Earlier this year we did a special series of blog posts in support of Banned Books Week. From now until December 2 you have a unique opportunity not only to support the freedom to read, but also to score some great holiday gifts in the form of original artwork by children’s book illustrators!
The American Booksellers Foundation for Free Expression is holding a holiday auction. Children’s book illustrators who have contributed original artwork include Eric Carle, Judy Schachner (of Skippyjon Jones fame), Tom Angleberger (creator of Origami Yoda), and Ohio’s own Adam Rex. You can head on over to the auction by clicking the image above, and you can learn more about the ABFFE by clicking here.
Today we have a guest post by Ohioana’s executive director, David Weaver, who served as development director for nearly eight years before assuming his new position in September. On the anniversary of John F. Kennedy’s assassination, David reflects on his memories of that day and on the Ohio connection to one of Kennedy’s trusted advisors and friends.
“Today marks the 50th anniversary of the assassination of President John F. Kennedy – an event that no one who was alive and old enough to remember will ever forget. I myself was a sixth-grade student at East Linden Elementary School. I can still vividly remember my teacher, Mrs. Rogers, ashen faced as she told us, “I don’t know quite how to tell you this, but the president has been shot.” Soon we learned that the man everyone knew as JFK was dead. Like all Americans, my family spent the next three days transfixed before the television. I read the special edition of the November 23, 1963 issue of the Columbus Citizen-Journal and put it away as a keepsake that I have to this day.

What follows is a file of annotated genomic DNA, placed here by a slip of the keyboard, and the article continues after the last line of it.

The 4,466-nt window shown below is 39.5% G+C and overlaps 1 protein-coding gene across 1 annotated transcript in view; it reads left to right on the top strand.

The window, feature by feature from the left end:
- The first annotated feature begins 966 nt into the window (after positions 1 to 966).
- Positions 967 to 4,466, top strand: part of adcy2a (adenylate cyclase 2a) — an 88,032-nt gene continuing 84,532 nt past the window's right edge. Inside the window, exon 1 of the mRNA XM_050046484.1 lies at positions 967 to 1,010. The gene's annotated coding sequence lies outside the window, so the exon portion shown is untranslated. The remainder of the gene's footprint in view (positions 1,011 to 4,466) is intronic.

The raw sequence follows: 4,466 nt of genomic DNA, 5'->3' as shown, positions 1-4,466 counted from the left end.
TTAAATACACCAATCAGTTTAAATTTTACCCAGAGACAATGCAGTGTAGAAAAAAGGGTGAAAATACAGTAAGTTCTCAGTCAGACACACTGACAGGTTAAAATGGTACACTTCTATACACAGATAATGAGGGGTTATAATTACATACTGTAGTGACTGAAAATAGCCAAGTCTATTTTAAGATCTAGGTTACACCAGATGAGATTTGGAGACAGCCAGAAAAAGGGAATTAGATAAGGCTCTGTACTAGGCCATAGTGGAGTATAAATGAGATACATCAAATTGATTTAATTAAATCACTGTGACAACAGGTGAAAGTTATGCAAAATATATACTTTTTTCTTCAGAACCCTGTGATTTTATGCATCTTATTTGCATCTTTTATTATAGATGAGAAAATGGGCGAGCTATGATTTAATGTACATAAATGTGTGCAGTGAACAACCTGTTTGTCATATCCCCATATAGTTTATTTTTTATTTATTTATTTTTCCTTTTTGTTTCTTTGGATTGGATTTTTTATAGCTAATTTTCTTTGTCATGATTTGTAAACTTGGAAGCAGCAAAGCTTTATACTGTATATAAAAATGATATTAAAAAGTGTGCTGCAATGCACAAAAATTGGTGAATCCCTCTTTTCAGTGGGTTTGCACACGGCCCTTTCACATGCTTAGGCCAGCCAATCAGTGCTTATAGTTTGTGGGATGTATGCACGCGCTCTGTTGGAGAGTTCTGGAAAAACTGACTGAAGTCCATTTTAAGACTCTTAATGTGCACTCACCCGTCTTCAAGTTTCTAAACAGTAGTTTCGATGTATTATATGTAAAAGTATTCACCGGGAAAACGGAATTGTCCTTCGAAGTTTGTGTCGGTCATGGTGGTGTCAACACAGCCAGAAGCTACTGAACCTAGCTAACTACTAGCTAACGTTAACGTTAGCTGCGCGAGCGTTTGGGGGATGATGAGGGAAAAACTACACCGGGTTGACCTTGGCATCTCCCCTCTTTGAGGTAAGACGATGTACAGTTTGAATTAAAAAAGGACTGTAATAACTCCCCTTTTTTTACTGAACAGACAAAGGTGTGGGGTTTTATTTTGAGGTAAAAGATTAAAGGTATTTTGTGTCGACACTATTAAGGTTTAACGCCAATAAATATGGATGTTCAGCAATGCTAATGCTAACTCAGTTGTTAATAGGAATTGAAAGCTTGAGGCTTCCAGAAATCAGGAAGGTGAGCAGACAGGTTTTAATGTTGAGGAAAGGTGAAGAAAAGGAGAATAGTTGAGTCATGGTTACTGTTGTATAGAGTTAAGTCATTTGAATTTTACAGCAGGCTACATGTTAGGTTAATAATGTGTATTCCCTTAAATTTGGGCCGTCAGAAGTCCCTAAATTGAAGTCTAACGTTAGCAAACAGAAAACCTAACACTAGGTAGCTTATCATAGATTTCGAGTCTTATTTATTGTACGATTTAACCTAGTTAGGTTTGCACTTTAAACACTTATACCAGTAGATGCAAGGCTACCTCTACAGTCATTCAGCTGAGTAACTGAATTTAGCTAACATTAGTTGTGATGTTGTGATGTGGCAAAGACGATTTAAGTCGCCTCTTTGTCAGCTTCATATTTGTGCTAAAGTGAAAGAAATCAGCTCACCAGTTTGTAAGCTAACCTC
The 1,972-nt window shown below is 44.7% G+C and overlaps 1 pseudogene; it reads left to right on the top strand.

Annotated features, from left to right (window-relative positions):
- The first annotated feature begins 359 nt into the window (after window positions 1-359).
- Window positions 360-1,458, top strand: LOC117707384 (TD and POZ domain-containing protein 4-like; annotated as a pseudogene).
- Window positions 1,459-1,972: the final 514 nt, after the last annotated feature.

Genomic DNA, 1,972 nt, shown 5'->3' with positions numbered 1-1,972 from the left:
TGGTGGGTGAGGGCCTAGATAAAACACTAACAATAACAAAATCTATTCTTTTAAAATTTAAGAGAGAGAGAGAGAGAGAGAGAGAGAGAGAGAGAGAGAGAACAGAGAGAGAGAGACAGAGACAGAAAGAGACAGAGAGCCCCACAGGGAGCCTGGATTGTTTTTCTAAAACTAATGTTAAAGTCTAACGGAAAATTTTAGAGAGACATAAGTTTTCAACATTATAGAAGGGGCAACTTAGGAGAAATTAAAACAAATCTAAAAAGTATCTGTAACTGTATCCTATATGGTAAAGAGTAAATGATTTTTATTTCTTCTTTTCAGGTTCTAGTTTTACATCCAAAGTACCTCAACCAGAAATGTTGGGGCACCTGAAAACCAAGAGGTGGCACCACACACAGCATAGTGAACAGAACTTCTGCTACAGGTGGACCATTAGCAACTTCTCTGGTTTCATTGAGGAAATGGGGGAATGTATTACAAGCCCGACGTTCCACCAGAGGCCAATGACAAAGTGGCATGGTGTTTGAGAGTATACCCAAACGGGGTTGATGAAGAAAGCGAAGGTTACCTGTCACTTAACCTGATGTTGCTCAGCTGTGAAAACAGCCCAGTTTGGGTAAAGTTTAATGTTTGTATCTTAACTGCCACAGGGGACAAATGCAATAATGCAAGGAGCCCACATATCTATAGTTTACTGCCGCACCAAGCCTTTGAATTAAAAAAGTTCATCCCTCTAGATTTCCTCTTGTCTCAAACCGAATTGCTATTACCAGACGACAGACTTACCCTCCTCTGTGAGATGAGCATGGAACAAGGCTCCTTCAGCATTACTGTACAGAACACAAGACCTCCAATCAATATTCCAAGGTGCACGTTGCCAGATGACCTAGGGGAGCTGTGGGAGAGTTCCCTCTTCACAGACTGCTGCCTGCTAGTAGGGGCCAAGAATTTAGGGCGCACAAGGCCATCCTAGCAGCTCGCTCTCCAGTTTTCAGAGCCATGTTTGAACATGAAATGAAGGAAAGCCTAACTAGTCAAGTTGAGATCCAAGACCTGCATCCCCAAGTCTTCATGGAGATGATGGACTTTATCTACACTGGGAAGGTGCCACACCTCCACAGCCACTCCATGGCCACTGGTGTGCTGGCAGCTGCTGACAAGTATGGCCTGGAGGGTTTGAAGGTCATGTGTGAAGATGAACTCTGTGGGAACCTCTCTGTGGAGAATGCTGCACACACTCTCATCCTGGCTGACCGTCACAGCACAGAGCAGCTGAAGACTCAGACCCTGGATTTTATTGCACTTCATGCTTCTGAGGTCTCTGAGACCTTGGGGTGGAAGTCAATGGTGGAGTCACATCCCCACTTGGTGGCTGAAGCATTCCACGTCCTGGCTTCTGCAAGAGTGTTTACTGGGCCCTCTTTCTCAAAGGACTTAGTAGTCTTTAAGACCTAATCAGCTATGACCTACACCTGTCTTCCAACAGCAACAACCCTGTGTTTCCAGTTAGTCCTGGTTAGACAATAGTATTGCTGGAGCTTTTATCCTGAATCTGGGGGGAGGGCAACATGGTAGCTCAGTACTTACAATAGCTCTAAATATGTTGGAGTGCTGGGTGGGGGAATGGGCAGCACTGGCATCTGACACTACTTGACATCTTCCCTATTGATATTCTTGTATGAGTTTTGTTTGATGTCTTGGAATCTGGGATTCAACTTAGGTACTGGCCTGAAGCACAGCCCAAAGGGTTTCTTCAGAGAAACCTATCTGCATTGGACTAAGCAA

You may not know this but there was a close Ohio and Ohioana connection within the Kennedy White House. Columbus-born Arthur Schlesinger, Jr., was a noted teacher and historian who had won the Pulitzer Prize and two Ohioana Book Awards by the time he joined the Kennedy administration in 1961. Schlesinger had been a friend of Kennedy’s since they had been classmates at Harvard. He served Kennedy in a number of capacities: speechwriter, historical consultant, adviser. But mainly he was there to document the administration in preparation for the memoir Kennedy planned to write once he left the White House. The assassination, however, changed those plans irrevocably. Schlesinger decided to take the notes he had compiled during the thirty-four months of JFK’s presidency and wrote A Thousand Days. (The title was taken from one of the passages in JFK’s memorable inaugural address). The book, the first by a member of Kennedy’s inner circle, was released in 1965 and won both a Pulitzer Prize and a National Book Award.